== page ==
Wagner, the report's co-author and executive director of the Prison Policy Initiative, believes legislators didn't intend to cause such inequities when they created the school zone laws. "I don't think they realized it would be the majority of urban areas that would be covered," he said in a recent interview. "It's a really dangerous example of something that sounds good but is counterproductive."

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But after 20 years in effect, say critics, the law's shortcomings are hard to ignore—including the fact that it's so farreaching as to be ineffective.

The school zones were created to be a deterrent to drug dealers, who, in theory, would stay away from schools to avoid the higher sentences they'd face if arrested there. But for that kind of deterrent to work, Wagner noted, a person has to know that the law exists, and know where the zone is.

"The whole purpose of this law is to change behavior. You want people to know about it," Wagner said.

But at 1,000 feet, school zones are, in many cases, so wide as to be indistinguishable, according to the PPI report. "A distance of 1,000 feet is extremely difficult to estimate reliably, making it difficult to infer where the zones are, but it is also often impossible to determine whether a particular location—particularly an urban one—is near a school at all," the researchers wrote.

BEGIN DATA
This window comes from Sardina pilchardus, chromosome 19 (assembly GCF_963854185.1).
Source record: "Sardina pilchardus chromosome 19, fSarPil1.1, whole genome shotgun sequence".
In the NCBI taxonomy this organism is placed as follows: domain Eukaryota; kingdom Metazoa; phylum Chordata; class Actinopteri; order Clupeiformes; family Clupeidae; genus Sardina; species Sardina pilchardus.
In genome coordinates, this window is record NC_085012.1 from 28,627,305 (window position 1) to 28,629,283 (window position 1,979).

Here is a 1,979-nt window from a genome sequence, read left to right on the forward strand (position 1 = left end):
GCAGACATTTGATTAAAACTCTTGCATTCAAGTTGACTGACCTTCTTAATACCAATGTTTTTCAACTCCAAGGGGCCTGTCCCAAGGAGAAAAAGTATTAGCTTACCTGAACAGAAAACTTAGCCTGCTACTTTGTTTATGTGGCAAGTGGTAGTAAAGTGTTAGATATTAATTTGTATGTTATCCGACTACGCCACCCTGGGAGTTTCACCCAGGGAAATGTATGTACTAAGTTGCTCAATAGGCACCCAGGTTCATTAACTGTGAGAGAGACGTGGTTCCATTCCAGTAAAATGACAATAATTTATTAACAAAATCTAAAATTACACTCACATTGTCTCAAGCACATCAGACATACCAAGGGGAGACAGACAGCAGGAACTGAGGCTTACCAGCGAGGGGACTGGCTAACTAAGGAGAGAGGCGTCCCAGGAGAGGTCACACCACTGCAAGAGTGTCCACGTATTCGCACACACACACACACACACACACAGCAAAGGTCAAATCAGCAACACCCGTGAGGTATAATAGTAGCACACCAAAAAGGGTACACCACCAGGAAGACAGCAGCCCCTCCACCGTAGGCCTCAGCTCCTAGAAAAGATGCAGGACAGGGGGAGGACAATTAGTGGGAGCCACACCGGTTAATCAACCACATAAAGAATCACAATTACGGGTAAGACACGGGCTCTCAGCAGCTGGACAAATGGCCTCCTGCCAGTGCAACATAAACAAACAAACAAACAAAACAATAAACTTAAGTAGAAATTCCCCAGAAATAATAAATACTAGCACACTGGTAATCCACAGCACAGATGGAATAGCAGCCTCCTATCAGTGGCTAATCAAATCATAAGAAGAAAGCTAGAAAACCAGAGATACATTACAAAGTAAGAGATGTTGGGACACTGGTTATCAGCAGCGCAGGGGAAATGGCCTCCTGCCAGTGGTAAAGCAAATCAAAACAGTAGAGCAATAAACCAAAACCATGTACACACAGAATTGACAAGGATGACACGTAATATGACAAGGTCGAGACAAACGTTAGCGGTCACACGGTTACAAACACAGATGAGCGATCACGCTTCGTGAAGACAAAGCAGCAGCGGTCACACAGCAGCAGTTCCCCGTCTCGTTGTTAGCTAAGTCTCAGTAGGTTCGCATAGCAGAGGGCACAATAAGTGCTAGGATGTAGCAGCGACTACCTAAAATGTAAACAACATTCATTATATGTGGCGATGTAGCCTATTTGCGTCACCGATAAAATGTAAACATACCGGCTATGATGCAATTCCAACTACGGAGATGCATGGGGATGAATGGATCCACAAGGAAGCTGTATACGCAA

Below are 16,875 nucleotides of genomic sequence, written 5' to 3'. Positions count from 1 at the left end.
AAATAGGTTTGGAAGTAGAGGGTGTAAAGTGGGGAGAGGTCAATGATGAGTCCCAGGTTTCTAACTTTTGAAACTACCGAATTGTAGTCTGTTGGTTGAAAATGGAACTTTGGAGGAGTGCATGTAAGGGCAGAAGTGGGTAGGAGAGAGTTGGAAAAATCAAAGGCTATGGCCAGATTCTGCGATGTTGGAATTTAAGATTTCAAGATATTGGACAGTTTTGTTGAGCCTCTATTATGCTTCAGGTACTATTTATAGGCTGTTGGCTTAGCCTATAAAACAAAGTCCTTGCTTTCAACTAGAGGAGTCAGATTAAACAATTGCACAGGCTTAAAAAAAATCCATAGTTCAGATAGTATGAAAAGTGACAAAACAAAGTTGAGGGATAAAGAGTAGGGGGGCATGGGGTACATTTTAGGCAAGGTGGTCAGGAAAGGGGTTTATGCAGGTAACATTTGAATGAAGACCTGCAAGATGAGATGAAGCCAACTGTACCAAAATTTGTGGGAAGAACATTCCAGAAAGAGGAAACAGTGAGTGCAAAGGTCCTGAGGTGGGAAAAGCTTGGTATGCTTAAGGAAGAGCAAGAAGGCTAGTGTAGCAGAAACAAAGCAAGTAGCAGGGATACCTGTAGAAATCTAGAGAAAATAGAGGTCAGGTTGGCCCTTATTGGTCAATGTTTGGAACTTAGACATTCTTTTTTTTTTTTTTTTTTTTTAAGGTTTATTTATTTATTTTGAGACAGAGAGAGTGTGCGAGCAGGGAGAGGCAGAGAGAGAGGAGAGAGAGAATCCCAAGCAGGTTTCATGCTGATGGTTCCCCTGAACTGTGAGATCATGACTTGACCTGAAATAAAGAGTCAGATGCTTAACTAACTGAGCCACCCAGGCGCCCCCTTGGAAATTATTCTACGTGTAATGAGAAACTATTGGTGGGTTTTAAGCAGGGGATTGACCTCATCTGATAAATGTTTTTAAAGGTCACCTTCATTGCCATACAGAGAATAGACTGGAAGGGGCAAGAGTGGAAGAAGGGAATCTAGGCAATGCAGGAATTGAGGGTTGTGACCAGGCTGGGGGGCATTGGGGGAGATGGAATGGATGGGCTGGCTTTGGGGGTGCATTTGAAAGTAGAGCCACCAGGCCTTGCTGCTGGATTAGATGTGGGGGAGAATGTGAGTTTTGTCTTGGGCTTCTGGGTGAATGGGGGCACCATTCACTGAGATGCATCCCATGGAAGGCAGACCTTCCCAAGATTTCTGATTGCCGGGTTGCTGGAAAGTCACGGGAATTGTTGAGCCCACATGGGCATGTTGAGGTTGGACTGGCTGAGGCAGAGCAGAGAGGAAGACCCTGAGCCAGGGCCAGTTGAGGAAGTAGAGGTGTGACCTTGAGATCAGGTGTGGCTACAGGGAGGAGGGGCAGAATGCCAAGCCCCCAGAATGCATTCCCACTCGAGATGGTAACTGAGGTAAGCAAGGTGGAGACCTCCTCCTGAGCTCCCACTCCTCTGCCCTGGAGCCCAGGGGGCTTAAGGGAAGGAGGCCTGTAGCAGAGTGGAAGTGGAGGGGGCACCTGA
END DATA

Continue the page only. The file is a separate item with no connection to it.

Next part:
Exacerbating the problem is the fact that school zones are not marked by any kind of signage. While there had been talk under the Dukakis administration of posting signs indicating school zones, that idea was dropped. Although some schools post "drug-free zone" signs on their property, the PPI report notes, those signs don't indicate the boundaries of the zone and, more important, don't mention that drug activity in that area carries an enhanced sentence.

Aerial photos included in the report show just how meaningless a 1,000-foot "school zone" can be. For instance, Chicopee's Bonner Street falls within 1,000 feet of the outer property line of Holyoke's Dean Technical High School, so a person arrested on drug charges on Bonner would face the mandatory minimum sentence—despite the fact that he or she would have to swim across the Connecticut River, or drive more than four miles and cross a bridge, in order to get to the school.

Similarly, a person arrested on Springfield's Darling Street would fall within the 1,000-foot zone that "protects" JFK Middle School. But it's hard to imagine that person would be targeting JFK students—in fact, there's a good chance he might not even be aware that he's anywhere near the middle school. The 1,000 feet between the school property and Darling Street includes obstacles like Long Pond and a cemetery; to actually get to the school from Darling, a person would have to travel 3,800 feet, the researchers found.

And while the law's stated purpose was to keep drug dealing away from kids on the school yard or nearby streets, often people charged under school-zone laws are, in fact, arrested in private homes, out of sight and contact with schoolchildren.